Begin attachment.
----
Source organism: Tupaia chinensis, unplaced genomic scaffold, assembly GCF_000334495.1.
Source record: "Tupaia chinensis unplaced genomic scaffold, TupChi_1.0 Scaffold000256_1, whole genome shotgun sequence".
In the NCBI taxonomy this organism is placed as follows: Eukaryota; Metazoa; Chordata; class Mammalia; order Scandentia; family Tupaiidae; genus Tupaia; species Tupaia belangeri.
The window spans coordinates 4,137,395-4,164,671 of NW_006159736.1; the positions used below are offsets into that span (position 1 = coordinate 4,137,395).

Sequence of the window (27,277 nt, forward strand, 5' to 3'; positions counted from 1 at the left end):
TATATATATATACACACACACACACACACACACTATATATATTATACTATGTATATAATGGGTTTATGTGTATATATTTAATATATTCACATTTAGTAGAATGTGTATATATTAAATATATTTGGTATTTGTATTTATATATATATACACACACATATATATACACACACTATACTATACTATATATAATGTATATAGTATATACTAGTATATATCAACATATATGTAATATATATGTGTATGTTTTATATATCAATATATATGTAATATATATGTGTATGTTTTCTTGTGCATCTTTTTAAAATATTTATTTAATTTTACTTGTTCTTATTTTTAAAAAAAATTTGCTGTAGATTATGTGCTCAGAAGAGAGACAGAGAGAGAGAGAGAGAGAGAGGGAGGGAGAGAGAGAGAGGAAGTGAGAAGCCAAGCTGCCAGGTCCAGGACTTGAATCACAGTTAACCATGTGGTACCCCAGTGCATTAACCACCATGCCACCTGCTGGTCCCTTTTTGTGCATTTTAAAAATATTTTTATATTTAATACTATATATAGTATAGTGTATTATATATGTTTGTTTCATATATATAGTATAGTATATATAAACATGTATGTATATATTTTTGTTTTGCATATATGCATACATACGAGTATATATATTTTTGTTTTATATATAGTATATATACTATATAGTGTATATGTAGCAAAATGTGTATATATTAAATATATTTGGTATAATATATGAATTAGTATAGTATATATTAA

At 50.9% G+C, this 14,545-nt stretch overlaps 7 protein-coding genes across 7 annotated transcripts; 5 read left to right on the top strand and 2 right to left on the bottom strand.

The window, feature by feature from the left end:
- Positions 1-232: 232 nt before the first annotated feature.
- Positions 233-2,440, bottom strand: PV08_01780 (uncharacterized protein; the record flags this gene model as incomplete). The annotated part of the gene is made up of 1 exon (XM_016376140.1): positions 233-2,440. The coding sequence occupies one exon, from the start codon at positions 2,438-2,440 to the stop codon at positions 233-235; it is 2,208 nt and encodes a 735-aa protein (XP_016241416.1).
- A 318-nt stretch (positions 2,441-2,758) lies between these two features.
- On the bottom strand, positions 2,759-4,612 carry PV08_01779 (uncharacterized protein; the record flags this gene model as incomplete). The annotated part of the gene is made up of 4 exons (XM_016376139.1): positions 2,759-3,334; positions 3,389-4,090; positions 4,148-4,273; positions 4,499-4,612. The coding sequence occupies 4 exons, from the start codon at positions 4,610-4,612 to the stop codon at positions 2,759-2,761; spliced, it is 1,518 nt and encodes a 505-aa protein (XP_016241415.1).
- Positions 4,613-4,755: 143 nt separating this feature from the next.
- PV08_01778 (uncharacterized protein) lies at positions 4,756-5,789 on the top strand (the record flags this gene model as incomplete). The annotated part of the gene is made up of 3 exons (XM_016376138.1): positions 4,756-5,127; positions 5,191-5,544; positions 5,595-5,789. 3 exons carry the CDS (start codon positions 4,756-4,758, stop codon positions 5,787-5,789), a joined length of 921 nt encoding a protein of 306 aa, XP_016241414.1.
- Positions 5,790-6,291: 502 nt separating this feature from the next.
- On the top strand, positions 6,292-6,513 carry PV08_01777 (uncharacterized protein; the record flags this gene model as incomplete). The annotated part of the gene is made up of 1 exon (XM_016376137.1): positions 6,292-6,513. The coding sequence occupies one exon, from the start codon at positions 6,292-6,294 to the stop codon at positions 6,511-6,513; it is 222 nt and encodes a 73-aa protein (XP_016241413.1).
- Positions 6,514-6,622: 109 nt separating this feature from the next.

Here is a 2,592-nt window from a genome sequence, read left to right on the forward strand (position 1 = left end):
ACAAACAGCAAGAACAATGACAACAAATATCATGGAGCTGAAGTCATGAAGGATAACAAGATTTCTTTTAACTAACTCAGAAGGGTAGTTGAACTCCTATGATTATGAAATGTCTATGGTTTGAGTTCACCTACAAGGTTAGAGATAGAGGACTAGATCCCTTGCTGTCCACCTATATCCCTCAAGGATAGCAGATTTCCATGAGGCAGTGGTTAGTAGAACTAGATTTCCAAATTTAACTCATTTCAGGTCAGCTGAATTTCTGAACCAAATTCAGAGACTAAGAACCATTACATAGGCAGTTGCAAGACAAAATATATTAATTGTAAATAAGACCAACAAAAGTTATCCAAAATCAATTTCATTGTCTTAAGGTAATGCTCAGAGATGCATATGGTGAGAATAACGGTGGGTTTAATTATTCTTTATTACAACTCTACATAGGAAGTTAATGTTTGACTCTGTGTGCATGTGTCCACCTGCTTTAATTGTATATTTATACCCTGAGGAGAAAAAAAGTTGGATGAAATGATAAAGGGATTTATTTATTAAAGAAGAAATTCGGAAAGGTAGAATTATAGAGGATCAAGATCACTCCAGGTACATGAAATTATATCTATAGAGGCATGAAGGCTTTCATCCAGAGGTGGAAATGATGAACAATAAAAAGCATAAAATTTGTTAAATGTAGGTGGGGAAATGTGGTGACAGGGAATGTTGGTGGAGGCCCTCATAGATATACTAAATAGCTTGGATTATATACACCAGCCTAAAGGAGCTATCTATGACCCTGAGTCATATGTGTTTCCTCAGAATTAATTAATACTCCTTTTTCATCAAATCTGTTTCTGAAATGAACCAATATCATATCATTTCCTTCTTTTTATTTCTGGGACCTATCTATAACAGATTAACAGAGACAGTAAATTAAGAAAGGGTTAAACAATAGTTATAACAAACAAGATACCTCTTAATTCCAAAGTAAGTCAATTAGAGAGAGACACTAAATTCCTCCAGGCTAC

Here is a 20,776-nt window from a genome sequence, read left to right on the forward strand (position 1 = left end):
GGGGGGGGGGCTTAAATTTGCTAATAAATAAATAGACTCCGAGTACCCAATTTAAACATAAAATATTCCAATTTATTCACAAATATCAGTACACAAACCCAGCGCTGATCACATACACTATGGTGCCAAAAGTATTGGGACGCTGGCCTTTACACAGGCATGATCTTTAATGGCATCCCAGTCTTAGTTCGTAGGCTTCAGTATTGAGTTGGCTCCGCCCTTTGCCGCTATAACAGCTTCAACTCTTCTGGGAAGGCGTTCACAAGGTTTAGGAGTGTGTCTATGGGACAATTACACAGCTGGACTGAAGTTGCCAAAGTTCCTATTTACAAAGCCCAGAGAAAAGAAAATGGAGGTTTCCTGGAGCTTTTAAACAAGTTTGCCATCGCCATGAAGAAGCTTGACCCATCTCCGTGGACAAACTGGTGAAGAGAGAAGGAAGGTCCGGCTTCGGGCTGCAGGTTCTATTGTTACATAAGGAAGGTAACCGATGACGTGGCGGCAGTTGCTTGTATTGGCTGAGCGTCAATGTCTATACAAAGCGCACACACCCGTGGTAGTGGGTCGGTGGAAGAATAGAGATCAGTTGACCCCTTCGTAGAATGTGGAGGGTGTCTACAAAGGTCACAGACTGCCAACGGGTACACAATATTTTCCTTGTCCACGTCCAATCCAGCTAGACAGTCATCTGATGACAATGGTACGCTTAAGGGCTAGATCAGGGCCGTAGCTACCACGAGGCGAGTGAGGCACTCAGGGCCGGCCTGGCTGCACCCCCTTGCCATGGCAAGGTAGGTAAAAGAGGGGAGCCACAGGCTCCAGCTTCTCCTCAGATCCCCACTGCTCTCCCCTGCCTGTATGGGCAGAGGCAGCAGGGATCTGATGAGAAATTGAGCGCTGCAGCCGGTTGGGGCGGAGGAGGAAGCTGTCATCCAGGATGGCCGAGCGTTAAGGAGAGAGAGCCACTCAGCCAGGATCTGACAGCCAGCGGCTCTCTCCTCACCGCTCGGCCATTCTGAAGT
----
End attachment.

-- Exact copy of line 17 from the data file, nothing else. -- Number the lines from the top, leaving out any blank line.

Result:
- Positions 6,514-6,622: 109 nt separating this feature from the next.